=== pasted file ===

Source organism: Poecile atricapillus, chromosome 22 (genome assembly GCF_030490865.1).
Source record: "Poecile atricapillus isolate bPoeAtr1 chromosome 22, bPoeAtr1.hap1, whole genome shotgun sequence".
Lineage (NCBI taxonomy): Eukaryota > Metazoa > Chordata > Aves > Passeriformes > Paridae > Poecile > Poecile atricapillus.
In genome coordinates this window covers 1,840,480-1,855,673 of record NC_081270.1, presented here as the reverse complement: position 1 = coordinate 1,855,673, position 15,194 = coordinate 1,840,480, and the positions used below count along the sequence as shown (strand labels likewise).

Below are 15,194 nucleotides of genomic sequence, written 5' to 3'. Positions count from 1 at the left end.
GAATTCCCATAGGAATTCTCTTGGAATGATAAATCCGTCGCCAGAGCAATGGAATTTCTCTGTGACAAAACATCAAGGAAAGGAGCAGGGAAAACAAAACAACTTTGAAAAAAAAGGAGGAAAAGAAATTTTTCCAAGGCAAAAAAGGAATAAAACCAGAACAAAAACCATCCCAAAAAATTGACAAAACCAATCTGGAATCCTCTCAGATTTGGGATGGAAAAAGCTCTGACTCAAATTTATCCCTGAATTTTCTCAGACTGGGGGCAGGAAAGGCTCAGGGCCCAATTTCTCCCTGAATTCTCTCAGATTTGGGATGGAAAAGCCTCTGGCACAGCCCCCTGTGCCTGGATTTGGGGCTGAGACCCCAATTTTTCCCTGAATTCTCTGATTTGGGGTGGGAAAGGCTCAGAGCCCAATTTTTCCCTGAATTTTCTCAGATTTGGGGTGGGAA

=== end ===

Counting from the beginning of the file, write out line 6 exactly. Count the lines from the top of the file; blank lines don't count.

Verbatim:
GAATTCCCATAGGAATTCTCTTGGAATGATAAATCCGTCGCCAGAGCAATGGAATTTCTCTGTGACAAAACATCAAGGAAAGGAGCAGGGAAAACAAAACAACTTTGAAAAAAAAGGAGGAAAAGAAATTTTTCCAAGGCAAAAAAGGAATAAAACCAGAACAAAAACCATCCCAAAAAATTGACAAAACCAATCTGGAATCCTCTCAGATTTGGGATGGAAAAAGCTCTGACTCAAATTTATCCCTGAATTTTCTCAGACTGGGGGCAGGAAAGGCTCAGGGCCCAATTTCTCCCTGAATTCTCTCAGATTTGGGATGGAAAAGCCTCTGGCACAGCCCCCTGTGCCTGGATTTGGGGCTGAGACCCCAATTTTTCCCTGAATTCTCTGATTTGGGGTGGGAAAGGCTCAGAGCCCAATTTTTCCCTGAATTTTCTCAGATTTGGGGTGGGAA